Mr Noonan signalled that he wants to reduce levies for lower- and middle-income earners ahead of the general election which must be held by spring at the latest.
“I’m going to cut the Universal Social Charge by at least 1% and maybe a bit more,” Mr Noonan told Newstalk.
“I use the budget for economic management purposes and I’m going to cut personal taxes in this budget.
“But to target all the people I want to target — lower-paid people, middle-income people — I need to use income tax, PRSI, and USC, because there are three different personal taxes.
“But I’m doing it so work pays better than it pays now and there’s more take-home pay and that I’m incentivising more people to go to work and I’m incentivising people to come home who were forced out.”
The decision, with the budget due to be announced in October, will be seen as a boost for Labour after the junior coalition partner won the argument to prioritise USC cuts ahead of income tax cuts.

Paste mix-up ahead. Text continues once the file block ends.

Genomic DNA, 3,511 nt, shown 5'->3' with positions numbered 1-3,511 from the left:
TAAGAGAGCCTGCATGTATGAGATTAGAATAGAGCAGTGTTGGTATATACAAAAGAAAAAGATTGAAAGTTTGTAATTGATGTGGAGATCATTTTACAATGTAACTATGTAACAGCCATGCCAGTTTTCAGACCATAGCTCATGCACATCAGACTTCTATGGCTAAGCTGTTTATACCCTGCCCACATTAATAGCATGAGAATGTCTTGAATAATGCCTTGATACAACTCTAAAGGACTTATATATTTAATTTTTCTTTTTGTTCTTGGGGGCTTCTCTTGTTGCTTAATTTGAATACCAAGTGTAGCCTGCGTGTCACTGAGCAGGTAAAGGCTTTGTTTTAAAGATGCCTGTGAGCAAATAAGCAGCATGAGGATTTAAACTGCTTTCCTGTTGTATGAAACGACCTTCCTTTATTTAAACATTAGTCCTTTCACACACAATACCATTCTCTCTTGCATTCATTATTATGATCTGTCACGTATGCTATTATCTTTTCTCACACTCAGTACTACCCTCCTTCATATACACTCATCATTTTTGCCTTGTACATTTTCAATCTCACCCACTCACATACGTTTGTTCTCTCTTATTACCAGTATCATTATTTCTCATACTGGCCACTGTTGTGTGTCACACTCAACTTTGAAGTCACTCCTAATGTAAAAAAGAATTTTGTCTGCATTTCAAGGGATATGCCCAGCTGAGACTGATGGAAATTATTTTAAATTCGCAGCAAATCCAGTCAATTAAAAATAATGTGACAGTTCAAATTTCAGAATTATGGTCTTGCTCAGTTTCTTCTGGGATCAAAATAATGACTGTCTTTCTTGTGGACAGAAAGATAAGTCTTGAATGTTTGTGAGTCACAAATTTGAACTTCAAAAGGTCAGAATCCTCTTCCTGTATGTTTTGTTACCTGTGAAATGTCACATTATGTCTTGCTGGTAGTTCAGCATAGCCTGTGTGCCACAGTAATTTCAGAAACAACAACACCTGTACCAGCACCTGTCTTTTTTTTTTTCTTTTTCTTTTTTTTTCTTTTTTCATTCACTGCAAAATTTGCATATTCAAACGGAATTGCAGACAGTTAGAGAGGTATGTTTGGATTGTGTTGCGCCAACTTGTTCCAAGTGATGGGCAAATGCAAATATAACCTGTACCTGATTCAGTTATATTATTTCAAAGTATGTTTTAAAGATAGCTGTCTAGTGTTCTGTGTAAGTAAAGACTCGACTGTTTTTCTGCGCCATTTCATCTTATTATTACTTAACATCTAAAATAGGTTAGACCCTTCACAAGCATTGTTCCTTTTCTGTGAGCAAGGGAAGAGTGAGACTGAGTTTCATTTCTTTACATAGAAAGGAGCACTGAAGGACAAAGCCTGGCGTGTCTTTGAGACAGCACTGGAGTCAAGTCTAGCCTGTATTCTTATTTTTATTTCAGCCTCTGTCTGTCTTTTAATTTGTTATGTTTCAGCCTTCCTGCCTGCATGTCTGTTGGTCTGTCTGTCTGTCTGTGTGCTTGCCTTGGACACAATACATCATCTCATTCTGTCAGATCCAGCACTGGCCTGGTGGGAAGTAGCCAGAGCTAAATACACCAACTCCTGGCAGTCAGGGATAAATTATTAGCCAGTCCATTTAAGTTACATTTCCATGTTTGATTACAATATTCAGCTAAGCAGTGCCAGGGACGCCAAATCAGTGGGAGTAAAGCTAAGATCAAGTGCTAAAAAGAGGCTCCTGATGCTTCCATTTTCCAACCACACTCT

The move is likely to impact on the 7% USC rate paid by those earning between €17,500 and €70,000 per year.
Mr Noonan dismissed speculation he intends to stand down as a TD, insisting he would put himself forward in September.
Mr Noonan also claimed that the chances of securing a new bailout deal for Greece are better than even.
Mr Noonan insisted he had not adopted an anti-Athens stance in the ongoing eurozone negotiations.
“What has changed is, a lot of us around the table weren’t sure if they were serious about making a deal or if they wanted to leave the euro and blame the European institutions for forcing them out,” he said.
“It seems now they are quite serious and they have started the legal process.”
Taoiseach Enda Kenny has claimed that some 50,000 people will be exempt from USC after the next budget.
A Fianna Fáil source said that while a USC cut was welcome, it was clear the Government intended to use all the financial leverage it could to secure the most favourable election outcome.